NTS LogoSkeptical News for 2 September 2001

Archive of previous NTS Skeptical News listings

Sunday, September 02, 2001

Location of visual consciousness

Public release date: 29-Aug-2001
Vanderbilt University


Experiment provides new clues to the location of visual consciousness

A new test that measures what people see when viewing discordant images in the right and left eyes has produced important new clues about the location of some of the brain activity underlying visual consciousness.

The procedure, described in the Aug. 30 issue of the journal Nature, depends on a phenomenon called binocular rivalry first described in 1838 by Sir Charles Wheatstone. Using a device that he invented, Wheatstone discovered that when people are presented with dissimilar images in each eye, they report seeing first one image and then the other with the two images alternating unpredictably.

"Since this breakdown in binocular vision was discovered, it has been the subject of scientific interest because it involves the switching of visual consciousness without conscious control," says Randolph Blake, professor of psychology at Vanderbilt. He, Hugh R. Wilson, a mathematician from York University in Toronto, and Vanderbilt graduate student Sang-Hun Lee devised the new test.

In normal binocular vision, sensory information from the two eyes is fused into a single, three-dimensional visual impression. Stereopsis, the ability to fuse two, two-dimensional images into a three-dimensional image, is the flip-side of binocular rivalry. Individuals with misaligned eyes can suffer from binocular rivalry. They generally cope with this condition in one of two ways. They either rely on the view from a single eye or they use each eye for a different purpose, such as close and far vision.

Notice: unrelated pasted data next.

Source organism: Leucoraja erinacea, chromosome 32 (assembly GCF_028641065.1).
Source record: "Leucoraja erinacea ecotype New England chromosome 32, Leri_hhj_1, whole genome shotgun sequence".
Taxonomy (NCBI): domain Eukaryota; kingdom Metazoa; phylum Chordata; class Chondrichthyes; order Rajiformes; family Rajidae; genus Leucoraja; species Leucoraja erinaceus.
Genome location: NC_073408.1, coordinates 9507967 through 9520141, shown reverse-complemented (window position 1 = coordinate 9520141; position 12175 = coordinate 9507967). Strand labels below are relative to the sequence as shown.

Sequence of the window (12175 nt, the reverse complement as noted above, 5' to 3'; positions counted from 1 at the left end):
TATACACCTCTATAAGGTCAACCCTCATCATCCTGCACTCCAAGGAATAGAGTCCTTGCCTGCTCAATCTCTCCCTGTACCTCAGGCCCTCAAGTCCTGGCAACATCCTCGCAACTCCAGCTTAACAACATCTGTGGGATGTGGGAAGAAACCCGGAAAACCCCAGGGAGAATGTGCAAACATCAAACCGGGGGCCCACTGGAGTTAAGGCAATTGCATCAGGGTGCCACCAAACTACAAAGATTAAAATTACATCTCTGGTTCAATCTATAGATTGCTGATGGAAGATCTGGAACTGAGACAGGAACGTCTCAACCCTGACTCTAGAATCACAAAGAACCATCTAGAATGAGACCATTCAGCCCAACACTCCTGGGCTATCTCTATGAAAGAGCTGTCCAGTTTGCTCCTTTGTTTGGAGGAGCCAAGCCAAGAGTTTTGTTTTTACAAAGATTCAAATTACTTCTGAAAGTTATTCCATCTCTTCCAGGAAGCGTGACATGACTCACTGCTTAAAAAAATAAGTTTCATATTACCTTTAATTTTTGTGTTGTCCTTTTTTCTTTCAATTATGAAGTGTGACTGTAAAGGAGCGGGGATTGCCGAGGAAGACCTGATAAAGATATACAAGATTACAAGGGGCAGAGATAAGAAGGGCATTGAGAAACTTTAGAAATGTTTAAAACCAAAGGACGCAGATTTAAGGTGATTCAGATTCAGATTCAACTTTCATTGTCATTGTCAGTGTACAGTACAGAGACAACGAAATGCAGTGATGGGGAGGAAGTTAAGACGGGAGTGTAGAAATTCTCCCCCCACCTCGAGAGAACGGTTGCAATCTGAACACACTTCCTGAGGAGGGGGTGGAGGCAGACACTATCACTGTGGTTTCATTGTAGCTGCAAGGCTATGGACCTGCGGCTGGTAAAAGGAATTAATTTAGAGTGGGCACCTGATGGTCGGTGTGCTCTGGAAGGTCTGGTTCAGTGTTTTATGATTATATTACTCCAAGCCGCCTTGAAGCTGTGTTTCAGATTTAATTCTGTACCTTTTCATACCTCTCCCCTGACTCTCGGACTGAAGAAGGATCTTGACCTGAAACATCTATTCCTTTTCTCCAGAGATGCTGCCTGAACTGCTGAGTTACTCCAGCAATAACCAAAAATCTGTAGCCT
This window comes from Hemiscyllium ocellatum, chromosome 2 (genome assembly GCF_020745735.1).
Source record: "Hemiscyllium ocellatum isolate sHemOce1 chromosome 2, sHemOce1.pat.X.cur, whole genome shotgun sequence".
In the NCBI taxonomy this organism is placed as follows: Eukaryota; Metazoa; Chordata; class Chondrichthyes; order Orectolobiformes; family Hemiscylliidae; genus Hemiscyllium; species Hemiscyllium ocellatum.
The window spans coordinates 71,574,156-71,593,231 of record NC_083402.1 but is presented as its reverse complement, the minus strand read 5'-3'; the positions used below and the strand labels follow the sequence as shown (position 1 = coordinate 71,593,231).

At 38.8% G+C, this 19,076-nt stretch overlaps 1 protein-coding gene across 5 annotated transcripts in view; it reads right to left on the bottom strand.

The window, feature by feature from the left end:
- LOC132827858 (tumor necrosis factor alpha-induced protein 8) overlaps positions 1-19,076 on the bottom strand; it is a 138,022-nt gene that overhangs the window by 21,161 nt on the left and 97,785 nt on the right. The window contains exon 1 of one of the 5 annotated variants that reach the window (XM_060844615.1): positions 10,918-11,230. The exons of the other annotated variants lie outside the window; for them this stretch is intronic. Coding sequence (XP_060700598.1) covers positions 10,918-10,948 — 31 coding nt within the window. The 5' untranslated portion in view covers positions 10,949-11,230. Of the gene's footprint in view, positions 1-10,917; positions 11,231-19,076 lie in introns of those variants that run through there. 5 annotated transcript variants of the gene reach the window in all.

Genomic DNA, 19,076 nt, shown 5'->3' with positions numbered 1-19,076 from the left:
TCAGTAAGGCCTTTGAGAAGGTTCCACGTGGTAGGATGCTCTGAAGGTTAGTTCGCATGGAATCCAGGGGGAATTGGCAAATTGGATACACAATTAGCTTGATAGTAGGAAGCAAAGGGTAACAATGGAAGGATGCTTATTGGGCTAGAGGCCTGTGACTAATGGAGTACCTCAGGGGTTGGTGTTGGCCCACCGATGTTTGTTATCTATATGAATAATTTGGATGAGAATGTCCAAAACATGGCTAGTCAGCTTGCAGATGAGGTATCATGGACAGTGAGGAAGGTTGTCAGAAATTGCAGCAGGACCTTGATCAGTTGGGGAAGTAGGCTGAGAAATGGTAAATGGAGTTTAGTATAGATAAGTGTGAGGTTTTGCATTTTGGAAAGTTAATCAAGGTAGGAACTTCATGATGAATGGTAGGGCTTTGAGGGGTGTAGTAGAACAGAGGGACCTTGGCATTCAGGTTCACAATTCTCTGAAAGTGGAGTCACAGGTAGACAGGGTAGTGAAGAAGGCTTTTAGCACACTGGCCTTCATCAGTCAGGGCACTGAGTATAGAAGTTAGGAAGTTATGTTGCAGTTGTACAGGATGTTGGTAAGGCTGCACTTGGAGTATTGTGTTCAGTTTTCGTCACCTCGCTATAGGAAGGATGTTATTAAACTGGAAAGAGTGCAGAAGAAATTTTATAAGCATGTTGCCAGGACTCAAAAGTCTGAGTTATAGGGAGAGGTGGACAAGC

The question of which neurons are responsible for this effect is a matter of scientific controversy. Visual information from the eyes is routed to the back of the brain to an area called the primary visual cortex.

From there it is processed in an elaborate hierarchy that works its way forward in the brain through the temporal, parietal and frontal lobes. Some vision researchers argue that binocular rivalry must be handled at a low level in the brain's visual processing hierarchy, while others maintain that it must be handled at higher levels. Results from the new test lend weight to the argument that the effect occurs at a low level in the visual cortex.

The procedure that Blake and his colleagues devised allowed them to measure the time that it takes for one monocular image to replace the other in the visual field. Using pairs of different patterns within the same-sized annulus, they determined that one pattern does not instantaneously replace the other.

Instead, the suppressed pattern breaks through at a specific location and then spreads in a wavelike fashion until it totally replaces the other pattern. The researchers found a way to trigger the alteration at a specific location on the ring and then measure the time that it takes the change-wave to reach a fixed point at the bottom of the annulus.